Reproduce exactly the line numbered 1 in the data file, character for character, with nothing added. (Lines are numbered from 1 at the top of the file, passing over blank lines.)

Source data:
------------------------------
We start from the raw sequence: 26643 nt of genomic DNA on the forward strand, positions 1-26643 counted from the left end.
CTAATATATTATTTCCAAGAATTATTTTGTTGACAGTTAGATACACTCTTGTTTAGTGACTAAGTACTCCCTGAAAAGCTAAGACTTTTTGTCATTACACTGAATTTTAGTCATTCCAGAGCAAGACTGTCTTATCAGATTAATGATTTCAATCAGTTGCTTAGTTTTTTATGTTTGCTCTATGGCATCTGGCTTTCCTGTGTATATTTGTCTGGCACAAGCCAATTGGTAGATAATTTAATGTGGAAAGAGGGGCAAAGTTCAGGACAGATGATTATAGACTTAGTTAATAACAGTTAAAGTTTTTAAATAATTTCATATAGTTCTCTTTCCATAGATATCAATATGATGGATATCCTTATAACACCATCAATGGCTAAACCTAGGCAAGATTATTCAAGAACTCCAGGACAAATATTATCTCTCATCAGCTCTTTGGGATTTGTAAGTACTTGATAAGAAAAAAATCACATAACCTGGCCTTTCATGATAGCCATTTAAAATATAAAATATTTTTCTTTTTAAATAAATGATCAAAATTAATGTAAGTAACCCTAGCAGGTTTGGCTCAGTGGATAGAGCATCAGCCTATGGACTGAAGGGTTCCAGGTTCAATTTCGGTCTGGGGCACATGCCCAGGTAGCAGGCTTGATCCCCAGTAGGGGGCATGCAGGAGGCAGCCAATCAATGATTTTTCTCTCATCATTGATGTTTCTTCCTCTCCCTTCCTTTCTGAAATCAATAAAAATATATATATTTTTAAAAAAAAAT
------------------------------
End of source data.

We start from the raw sequence: 26643 nt of genomic DNA on the forward strand, positions 1-26643 counted from the left end.